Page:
“This entire case is a manufactured claim to pursue a political agenda,” Kise said in his closing argument. “It has been press releases and posturing but no evidence.” Lawyers from James’ office will deliver their closing argument Thursday afternoon.

Trump went back to court on Thursday as an observer, even though his mother-in-law, Amalija Knavs, had died and the Iowa poll on Monday marked the start of the presidential primary season.

As of October 2, nine times, Trump has been to court to watch, speak, and complain about the case in front of TV cameras. He has called it a “witch hunt and a disgrace.” During his 3½ hours on the witness stand in November, he fought with Engoron and the state’s lawyers. He is still under a limited gag order after posting something bad and false about the judge’s law clerk on social media.

The points on Thursday are part of a busy time for Trump in politics and the law.

He was in court in Washington, D.C., on Tuesday to hear points from the appeals court about whether he can’t be charged with plotting to change the results of the 2020 election. This is one of four criminal cases that are being brought against him. Trump has said he is not guilty.

In 2022, James sued Trump under a state law that gives the attorney general of the state a lot of power to look into claims of ongoing business crime.

Engoron made some important decisions before the witnesses came in. He said before the trial that Trump had been guilty of years of fraud by lying about his wealth on financial documents by doing things like saying that his Trump Tower apartment was almost three times as big as it really was.

Six claims are still being argued in the trial. These include claims of plot, insurance theft, and falsifying business records.

There are also charges against Trump’s business and two of his sons, Eric Trump and Donald Trump Jr. Eric Trump was also in court to hear the last few points.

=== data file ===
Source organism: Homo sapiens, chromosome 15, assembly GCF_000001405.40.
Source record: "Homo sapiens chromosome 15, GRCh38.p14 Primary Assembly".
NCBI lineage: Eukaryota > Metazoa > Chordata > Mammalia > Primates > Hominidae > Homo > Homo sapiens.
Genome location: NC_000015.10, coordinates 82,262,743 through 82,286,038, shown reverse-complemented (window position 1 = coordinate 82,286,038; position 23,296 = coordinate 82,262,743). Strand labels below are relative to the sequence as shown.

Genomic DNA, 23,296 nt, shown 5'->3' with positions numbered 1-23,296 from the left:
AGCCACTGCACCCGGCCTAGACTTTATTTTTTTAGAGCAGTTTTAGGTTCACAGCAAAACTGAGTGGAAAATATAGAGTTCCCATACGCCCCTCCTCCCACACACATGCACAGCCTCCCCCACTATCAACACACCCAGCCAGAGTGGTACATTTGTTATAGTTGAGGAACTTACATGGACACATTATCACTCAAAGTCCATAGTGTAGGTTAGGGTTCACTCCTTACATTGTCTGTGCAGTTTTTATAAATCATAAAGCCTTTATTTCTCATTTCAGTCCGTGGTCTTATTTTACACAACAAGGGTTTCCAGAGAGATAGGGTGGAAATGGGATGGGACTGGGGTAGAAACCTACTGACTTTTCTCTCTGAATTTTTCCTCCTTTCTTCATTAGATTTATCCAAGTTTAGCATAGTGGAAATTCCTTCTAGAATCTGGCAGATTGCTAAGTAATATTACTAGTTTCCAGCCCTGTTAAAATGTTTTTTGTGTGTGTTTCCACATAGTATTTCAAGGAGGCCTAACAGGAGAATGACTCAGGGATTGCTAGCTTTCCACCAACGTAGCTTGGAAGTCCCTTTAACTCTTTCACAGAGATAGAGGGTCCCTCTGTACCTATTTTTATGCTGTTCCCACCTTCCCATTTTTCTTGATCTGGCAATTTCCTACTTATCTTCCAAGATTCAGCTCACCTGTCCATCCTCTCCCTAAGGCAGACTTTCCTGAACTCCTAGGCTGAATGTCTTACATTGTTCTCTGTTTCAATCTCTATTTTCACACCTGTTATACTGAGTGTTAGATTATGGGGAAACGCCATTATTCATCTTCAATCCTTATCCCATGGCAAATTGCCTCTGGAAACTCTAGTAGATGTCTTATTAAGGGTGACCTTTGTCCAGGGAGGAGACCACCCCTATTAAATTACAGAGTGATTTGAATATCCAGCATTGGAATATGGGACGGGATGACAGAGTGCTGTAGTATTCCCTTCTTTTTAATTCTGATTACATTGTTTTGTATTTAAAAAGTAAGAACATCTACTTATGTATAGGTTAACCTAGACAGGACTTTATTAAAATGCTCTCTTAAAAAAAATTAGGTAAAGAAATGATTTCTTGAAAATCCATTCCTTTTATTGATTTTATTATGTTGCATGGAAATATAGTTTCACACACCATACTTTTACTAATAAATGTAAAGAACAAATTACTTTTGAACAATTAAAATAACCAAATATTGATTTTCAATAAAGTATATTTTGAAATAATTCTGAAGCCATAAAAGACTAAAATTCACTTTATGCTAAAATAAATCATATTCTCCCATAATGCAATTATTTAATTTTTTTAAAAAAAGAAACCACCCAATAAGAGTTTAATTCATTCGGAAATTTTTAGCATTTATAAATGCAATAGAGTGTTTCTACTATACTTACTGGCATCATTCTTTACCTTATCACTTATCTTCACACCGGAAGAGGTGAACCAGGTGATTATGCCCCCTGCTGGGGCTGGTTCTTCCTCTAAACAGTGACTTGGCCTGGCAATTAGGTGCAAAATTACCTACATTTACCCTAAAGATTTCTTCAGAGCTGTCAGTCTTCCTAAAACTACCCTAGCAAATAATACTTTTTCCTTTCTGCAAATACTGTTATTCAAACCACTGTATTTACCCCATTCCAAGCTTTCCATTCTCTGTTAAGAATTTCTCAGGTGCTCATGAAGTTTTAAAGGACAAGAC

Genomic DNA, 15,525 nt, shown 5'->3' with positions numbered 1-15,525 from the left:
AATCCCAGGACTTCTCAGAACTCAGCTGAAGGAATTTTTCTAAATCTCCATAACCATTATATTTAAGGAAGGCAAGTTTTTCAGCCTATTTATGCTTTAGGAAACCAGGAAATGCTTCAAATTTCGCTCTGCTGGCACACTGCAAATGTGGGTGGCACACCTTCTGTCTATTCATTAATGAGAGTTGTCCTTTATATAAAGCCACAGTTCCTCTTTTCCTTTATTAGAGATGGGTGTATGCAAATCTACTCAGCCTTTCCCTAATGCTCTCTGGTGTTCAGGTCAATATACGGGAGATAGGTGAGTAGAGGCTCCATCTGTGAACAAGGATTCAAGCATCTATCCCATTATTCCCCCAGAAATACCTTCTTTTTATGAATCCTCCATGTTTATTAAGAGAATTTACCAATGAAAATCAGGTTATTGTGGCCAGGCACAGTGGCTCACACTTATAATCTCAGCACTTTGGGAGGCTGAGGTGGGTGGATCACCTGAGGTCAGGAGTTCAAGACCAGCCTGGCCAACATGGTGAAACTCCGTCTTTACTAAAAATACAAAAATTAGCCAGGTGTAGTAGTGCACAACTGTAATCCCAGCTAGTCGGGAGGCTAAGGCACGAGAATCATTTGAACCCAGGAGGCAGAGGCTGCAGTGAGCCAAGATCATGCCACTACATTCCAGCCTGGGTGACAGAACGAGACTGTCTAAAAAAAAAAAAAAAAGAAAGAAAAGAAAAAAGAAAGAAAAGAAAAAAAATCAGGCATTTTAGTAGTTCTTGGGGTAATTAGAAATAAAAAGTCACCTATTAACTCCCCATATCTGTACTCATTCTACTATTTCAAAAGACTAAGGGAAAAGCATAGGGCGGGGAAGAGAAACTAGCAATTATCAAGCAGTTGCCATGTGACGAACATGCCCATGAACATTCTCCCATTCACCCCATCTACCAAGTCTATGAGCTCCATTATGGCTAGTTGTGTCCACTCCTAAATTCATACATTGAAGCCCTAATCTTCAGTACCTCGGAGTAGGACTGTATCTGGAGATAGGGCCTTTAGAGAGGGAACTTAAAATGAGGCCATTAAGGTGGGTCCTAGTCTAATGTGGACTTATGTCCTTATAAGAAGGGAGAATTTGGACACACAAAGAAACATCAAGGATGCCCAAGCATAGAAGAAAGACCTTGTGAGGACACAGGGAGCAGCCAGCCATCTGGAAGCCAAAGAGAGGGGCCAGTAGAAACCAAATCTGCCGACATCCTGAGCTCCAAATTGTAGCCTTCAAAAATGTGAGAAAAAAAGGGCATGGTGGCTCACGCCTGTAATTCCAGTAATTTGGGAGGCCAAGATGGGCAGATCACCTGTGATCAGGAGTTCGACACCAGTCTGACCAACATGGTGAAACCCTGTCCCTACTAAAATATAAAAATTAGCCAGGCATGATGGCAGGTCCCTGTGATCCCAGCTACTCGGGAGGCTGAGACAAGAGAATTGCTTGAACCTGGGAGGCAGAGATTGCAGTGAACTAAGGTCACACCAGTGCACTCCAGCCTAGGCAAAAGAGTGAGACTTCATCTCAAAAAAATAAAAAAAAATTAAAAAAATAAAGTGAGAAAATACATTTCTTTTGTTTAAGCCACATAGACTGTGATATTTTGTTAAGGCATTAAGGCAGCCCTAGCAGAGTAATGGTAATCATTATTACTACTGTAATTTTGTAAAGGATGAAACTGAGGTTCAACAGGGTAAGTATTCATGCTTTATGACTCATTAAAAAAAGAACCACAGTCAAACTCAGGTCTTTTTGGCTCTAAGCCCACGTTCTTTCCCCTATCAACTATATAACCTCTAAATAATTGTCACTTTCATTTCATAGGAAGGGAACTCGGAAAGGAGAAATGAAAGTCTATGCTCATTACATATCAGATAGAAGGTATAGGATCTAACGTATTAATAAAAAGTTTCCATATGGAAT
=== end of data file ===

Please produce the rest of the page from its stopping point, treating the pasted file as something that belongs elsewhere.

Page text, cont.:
James also wants Trump and his co-defendants to be banned from doing business in New York.

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Lawyers for the state say that Trump saved at least USD 168 million by making himself look richer, which helped him get better loan terms from banks.

Kise said that Trump had been “part of the fabric of the commercial real estate industry” for 50 years and pointed to Trump’s testimony that he wanted lenders to do their own study and checks after getting his financial documents.

He also said that the papers didn’t overstate the former president’s wealth, but rather showed that it was lower than it really was.

But Kise said, “there’s plenty of assets that were undervalued by substantial sums.” He also said that some holdings may have been put “higher by immaterial” amounts. Because neither side asked for a jury and because state law doesn’t allow them in this kind of case, Engoron said he would decide the case himself. He said he would make up his mind by the end of the month.

When the defense asked the judge to rule early last month, he turned it down. This showed that the judge thinks Trump and his co-defendants are likely guilty of at least some claims.

“Valuations, as elucidated ad nauseum in this trial, can be based on different criteria analyzed in different ways,” Engoron wrote in the December 18 ruling. ”But a lie is still a lie.”